Next: The Teenage Mutant Ninja Turtles complete film set!
Lovers of sewer-dwelling martial arts-mastering mutant turtles should jump at the chance to own all four of Donatello, Raphael, Michelangelo, and Leonardo’s feature films, released this week in a 25th Anniversary edition box set, but will they? Children of the ’80s (now full-fledged grown-ups) can capture a little bit of that bygone turtle power with 1990’s Teenage Mutant Ninja Turtles (46 percent), the first live-action film to translate the pizza-loving heroes from animation to the big screen (as a bonus, you may delight in the fact that the Blu-ray set discs are presented in the form of different kinds of pizza). One of our personal favorites, however, was Teenage Mutant Ninja Turtles 2: The Secret of the Ooze (36 percent), and yes, it is because of Vanilla Ice’s Ninja Rap. Perhaps we can all agree to give a pass to Teenage Mutant Ninja Turtles III (32 percent), because no sequel ever goes to Japan and succeeds (as the Bad News Bears and the 3 Ninjas can attest). Rounding out the collection is the 2007 animated update TMNT (33 percent).
Unfortunately, the only advantage to picking up this TMNT set on either DVD or Blu-ray is the additional promo swag included in each set (temporary tattoos and bandannas in the DVD set, collectible cards, a Kevin Eastman-signed sketch and beanie in the Blu-ray box). Cowabungle, dude.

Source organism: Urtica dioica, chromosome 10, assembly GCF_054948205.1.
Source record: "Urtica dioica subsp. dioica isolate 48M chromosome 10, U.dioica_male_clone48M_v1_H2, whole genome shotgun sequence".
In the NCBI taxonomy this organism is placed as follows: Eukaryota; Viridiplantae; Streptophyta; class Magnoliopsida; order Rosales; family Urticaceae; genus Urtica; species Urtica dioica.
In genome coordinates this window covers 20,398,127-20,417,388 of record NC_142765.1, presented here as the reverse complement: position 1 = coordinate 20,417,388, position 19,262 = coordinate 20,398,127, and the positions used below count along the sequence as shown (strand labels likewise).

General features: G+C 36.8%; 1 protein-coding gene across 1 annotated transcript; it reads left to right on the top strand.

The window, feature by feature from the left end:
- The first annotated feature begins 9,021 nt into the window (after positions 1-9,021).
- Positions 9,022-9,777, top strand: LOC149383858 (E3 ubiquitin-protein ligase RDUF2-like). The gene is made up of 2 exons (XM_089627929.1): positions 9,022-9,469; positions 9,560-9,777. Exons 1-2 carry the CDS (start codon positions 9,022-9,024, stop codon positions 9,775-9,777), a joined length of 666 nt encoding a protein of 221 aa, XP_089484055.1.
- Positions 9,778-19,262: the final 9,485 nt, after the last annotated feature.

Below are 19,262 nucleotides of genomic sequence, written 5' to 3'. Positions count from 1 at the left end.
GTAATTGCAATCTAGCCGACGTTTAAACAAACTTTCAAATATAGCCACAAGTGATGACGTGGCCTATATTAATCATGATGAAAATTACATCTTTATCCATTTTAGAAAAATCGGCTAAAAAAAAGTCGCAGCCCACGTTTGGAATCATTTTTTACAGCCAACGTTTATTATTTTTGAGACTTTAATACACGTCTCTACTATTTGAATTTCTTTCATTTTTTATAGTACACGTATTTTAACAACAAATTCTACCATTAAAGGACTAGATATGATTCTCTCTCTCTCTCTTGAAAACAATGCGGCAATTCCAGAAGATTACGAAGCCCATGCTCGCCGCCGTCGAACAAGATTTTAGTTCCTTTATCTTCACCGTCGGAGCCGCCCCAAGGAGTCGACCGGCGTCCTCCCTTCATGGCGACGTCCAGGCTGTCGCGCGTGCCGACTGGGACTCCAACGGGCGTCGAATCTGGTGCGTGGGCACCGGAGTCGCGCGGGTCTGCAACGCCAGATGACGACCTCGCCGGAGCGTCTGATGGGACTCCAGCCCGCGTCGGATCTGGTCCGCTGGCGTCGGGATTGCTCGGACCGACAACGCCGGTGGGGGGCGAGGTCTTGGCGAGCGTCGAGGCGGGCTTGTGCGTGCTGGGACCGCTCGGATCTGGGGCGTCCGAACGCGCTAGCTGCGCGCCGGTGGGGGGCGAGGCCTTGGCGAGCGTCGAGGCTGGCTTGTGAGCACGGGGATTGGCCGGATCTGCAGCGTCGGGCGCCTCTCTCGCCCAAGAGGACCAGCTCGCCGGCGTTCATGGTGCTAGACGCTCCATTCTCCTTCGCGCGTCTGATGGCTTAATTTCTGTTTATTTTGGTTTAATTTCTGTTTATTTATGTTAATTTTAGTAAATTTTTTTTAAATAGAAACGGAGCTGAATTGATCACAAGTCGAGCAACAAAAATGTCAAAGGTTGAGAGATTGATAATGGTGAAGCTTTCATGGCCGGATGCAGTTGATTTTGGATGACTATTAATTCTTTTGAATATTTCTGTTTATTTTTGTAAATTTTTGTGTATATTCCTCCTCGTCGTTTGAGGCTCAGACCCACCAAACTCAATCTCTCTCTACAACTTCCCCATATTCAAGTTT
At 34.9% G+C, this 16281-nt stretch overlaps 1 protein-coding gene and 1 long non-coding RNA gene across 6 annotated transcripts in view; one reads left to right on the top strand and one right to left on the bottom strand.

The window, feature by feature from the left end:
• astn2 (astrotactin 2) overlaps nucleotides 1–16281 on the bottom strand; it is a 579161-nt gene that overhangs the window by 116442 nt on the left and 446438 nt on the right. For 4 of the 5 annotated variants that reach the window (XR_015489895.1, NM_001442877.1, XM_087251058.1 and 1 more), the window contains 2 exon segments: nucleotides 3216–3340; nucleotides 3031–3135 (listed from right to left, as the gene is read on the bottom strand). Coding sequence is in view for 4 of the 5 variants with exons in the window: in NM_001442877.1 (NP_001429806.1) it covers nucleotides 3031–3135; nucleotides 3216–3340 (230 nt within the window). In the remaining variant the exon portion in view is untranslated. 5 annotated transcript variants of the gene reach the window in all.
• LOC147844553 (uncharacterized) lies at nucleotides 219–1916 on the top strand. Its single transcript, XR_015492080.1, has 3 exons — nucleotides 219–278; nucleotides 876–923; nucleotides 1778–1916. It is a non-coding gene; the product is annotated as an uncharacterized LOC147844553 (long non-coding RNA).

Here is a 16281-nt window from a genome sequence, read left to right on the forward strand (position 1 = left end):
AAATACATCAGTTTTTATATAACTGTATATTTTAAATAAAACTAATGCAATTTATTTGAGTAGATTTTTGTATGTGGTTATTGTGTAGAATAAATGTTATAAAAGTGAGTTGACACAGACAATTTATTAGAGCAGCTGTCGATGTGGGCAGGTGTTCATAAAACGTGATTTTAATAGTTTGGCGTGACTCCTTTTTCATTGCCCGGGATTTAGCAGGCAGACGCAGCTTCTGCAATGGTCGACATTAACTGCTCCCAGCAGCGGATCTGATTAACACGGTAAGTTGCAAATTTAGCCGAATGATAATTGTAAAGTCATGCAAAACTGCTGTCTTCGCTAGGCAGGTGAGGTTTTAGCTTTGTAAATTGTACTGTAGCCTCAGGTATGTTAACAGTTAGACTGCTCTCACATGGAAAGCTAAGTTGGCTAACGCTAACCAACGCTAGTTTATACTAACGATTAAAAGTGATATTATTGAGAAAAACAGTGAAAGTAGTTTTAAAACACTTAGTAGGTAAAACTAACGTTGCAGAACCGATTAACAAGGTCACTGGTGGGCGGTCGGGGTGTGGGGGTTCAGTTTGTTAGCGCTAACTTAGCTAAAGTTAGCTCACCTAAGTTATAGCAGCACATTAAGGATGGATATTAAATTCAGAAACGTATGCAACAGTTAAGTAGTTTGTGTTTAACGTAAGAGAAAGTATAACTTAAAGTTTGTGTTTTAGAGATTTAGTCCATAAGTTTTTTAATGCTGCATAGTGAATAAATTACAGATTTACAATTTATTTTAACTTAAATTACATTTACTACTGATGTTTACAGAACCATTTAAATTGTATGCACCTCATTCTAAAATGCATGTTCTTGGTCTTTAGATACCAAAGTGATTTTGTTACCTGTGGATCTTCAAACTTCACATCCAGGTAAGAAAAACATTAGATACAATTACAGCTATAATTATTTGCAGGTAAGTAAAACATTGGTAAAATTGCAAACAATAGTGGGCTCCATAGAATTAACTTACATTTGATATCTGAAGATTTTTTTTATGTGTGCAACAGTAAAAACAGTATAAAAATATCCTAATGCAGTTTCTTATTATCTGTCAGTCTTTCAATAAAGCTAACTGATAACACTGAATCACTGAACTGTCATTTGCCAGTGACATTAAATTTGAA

Next: John Carpenter’s Starman hits Blu-ray!
After directing such genre classics as Halloween, Escape from New York, and The Thing, John Carpenter turned his attention to a much gentler kind of science fiction; the result was 1984’s Starman, a fish-out-of-water tale about an alien (Jeff Bridges) who mimics the form of a grieving widow’s (Karen Allen) late husband and kidnaps/asks her to drive him cross-country to a homebound rendezvous ship. Although the 1980s-era special effects seem a bit dated (exception: Bridges’ shape-shifting transformation from infant human form to grown man in the span of a minute is still as creepy as ever), and its dialogue is frequently corny, Starman looks great in HD and is a worthy addition to your sci-fi geek Blu-ray collection. (Sadly, there are zero bonus features on the disc.)